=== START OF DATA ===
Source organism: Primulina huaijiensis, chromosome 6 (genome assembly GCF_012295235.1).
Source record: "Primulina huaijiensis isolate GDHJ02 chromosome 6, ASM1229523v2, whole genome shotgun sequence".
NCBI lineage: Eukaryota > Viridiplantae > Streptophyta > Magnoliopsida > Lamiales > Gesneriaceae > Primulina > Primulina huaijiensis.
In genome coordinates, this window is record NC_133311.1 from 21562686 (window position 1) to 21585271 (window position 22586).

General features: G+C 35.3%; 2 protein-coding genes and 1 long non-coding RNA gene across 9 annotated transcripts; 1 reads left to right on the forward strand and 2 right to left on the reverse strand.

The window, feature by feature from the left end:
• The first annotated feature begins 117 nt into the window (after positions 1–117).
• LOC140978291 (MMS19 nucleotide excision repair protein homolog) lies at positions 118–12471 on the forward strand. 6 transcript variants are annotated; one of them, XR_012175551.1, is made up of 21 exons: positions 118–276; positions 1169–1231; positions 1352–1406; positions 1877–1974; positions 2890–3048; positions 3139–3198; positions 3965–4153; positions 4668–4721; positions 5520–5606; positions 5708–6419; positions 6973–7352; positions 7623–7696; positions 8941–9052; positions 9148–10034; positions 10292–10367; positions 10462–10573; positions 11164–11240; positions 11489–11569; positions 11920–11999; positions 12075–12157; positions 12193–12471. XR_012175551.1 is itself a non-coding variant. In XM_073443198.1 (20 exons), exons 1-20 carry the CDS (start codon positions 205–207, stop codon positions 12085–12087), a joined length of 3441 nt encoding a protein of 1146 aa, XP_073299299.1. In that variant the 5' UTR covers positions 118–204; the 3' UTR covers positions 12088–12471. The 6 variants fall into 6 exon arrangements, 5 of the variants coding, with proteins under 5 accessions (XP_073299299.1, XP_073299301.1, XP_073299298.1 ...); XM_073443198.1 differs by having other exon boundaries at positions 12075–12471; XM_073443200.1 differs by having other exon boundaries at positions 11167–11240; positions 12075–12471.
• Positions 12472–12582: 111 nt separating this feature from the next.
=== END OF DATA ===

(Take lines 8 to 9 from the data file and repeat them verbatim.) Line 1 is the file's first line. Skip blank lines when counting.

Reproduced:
• LOC140978291 (MMS19 nucleotide excision repair protein homolog) lies at positions 118–12471 on the forward strand. 6 transcript variants are annotated; one of them, XR_012175551.1, is made up of 21 exons: positions 118–276; positions 1169–1231; positions 1352–1406; positions 1877–1974; positions 2890–3048; positions 3139–3198; positions 3965–4153; positions 4668–4721; positions 5520–5606; positions 5708–6419; positions 6973–7352; positions 7623–7696; positions 8941–9052; positions 9148–10034; positions 10292–10367; positions 10462–10573; positions 11164–11240; positions 11489–11569; positions 11920–11999; positions 12075–12157; positions 12193–12471. XR_012175551.1 is itself a non-coding variant. In XM_073443198.1 (20 exons), exons 1-20 carry the CDS (start codon positions 205–207, stop codon positions 12085–12087), a joined length of 3441 nt encoding a protein of 1146 aa, XP_073299299.1. In that variant the 5' UTR covers positions 118–204; the 3' UTR covers positions 12088–12471. The 6 variants fall into 6 exon arrangements, 5 of the variants coding, with proteins under 5 accessions (XP_073299299.1, XP_073299301.1, XP_073299298.1 ...); XM_073443198.1 differs by having other exon boundaries at positions 12075–12471; XM_073443200.1 differs by having other exon boundaries at positions 11167–11240; positions 12075–12471.
• Positions 12472–12582: 111 nt separating this feature from the next.